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Protein engineering of synthetic enzyme switches for the next generation for infectious-disease and toxin diagnostics. (CASE Studentship with Dstl)

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  • Full or part time
    Prof Lars Jeuken
    Prof C Wälti
  • Application Deadline
    No more applications being accepted
  • Funded PhD Project (European/UK Students Only)
    Funded PhD Project (European/UK Students Only)

Project Description

There is an ever-increasing demand for better, more reliable, more cost-effective, faster point-of-care (PoC) diagnostic tools. Rapid, PoC diagnostics are vital in our protection from and containment of infectious diseases and toxins.This PhD projects is a collaboration with Dstl and aims to develop novel biosensor platforms with improved accuracy and sensitivity. The majority of biosensors use passive capture molecules, such as (biomimetic) antibodies, as ‘recognition elements’ (capture molecule). However, while antibody binding is generally highly specific, detecting binding events requires expensive equipment (e.g. surface plasmon resonance) or multistep reaction sequences (e.g. ELISA). Furthermore, non-specific binding of other molecules can lead to false-positive signals. Here, these bottlenecks will be targeted by a modular design of ‘active’ enzymatic capture molecules (synthetic enzyme switches), where enzyme activity directly reports on an binding event. Diagnostic devices will use colorimetric or electrochemical detection of enzyme-switch activity to quantify concentrations of toxins or components of the causative agent of an infectious disease. In this project, you will create active enzymatic capture molecules using a range of molecular biology and molecular nanotechnology approaches. You will engineer and create colorimetric or electrochemical biosensors to exploit the enzymatic activity of the capture molecule.

Your PhD project will be split between the Faculties of Biological Sciences, where the active molecular components for the sensing will be developed and Dstl, where biomimetic antibodies will be selected, and Engineering where the biosensor assay and hardware will be engineered. PhD students will undertake a fully-funded 3-month secondment at Dstl. The collaboration between two Faculties at the University of Leeds and the diagnostics group at Dstl will provide you with a vibrant highly interdisciplinary research environment, and a complementary range of both, state-of-the-art facilities and infrastructure and expertise . In particular, through the collaboration with Dstl, you will gain experience in detection and diagnostics technology in national security research.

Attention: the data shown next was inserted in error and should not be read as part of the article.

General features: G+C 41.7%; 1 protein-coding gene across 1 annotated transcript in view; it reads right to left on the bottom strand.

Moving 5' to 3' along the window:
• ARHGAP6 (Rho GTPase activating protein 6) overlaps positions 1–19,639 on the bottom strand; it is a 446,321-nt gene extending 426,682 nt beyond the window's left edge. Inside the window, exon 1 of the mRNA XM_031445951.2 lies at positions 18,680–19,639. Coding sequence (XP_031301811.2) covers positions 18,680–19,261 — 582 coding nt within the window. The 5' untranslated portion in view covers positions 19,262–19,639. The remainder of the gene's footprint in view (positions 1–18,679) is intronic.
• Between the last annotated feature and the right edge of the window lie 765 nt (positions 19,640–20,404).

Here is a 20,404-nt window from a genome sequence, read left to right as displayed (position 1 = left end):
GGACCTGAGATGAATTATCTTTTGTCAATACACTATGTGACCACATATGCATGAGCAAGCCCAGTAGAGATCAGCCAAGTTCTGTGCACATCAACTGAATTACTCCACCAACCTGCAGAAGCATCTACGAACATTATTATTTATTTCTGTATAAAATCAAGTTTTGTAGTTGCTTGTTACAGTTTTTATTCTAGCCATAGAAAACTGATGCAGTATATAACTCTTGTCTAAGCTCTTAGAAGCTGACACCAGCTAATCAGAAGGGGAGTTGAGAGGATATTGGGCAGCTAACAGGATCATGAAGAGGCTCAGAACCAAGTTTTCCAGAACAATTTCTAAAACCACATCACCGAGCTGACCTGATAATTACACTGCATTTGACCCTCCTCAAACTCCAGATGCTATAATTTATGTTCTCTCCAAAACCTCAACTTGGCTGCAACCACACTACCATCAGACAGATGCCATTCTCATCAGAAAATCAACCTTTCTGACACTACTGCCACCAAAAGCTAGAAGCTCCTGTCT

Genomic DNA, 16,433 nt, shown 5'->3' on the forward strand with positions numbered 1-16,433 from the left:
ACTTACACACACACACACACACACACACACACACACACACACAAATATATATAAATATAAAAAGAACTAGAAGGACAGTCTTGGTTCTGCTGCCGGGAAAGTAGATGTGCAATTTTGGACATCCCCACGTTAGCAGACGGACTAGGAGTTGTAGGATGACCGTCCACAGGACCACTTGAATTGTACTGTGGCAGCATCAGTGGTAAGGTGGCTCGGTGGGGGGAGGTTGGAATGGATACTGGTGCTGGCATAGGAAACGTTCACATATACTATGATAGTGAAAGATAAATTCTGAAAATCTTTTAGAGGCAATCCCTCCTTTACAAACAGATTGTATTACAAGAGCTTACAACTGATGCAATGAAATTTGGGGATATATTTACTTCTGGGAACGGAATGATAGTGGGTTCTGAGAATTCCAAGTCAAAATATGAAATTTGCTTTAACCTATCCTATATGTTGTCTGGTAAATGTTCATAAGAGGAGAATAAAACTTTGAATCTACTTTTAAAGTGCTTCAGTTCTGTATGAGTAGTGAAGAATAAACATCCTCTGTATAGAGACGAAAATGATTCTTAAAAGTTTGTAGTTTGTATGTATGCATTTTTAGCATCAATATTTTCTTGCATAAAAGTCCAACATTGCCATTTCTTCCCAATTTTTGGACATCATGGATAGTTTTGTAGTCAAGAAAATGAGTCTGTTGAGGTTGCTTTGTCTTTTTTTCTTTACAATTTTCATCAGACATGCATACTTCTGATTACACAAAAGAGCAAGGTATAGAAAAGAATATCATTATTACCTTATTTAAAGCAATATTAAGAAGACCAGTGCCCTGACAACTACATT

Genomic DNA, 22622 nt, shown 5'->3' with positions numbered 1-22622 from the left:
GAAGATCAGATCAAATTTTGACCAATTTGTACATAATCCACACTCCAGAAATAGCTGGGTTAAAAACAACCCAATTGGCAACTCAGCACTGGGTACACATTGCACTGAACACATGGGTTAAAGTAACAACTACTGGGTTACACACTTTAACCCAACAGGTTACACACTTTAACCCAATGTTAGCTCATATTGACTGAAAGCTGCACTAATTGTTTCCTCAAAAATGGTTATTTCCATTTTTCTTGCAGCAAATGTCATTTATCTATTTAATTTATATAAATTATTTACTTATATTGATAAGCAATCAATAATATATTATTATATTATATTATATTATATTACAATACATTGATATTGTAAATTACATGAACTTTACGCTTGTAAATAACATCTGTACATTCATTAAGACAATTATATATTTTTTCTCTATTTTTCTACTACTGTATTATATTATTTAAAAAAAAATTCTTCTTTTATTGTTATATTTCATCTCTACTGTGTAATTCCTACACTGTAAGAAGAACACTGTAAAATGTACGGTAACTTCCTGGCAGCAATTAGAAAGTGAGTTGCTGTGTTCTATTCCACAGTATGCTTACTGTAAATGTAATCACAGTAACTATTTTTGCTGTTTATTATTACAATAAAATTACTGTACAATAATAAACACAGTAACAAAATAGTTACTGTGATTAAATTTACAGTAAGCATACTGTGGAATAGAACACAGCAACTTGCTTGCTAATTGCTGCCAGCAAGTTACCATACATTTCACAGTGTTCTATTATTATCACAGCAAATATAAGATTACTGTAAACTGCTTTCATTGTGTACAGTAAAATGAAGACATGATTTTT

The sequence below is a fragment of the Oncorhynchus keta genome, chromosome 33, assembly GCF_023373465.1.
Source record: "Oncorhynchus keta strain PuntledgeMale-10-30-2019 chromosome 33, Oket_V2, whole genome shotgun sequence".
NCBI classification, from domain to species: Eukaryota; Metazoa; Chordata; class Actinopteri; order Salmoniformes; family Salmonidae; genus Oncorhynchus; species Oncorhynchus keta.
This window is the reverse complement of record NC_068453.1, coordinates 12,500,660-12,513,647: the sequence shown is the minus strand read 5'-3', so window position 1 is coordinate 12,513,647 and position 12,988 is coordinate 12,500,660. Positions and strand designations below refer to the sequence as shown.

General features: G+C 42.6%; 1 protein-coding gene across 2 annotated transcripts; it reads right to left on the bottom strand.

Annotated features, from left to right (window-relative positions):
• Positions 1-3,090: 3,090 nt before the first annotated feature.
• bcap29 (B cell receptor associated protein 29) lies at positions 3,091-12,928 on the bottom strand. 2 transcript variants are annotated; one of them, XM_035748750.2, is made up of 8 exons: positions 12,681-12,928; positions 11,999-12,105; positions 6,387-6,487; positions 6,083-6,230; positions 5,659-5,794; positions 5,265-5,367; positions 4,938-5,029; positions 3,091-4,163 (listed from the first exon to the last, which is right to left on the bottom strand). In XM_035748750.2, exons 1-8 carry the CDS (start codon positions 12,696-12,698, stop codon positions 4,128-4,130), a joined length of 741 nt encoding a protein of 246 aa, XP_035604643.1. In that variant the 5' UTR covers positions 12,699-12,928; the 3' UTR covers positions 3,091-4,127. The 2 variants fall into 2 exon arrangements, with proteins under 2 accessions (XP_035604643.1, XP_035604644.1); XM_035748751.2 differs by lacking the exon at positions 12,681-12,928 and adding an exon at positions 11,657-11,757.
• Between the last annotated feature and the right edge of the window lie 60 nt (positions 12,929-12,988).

You will need to have a degree in a relevant discipline, such as Biochemistry, Molecular Biology or Engineering with a Nanotechnology and/or Biology focus. You need to have a background and/or interest in molecular diagnostics, nanotechnology, biochemistry, synthetic biology and clinical applications of science.

Funding Notes

BBSRC CASE studentship, part of the BBSRC White Rose Doctoral Training Partnership.

Studentships covers UK/EU fees and stipend (c.£14,777) plus an additional CASE supplement, for 4 years to start in Oct 2019. Applicants should have/be expecting at least a 2.1 Hons. degree in a relevant subject. EU candidates require 3 years of UK residency in order to receive full studentship.

When completing the application form please select programme “PhD in Biological Sciences” and include the project title and the supervisor name in section K. We require at least 2 academic references.

How good is research at University of Leeds in Biological Sciences?

FTE Category A staff submitted: 60.90

Research output data provided by the Research Excellence Framework (REF)

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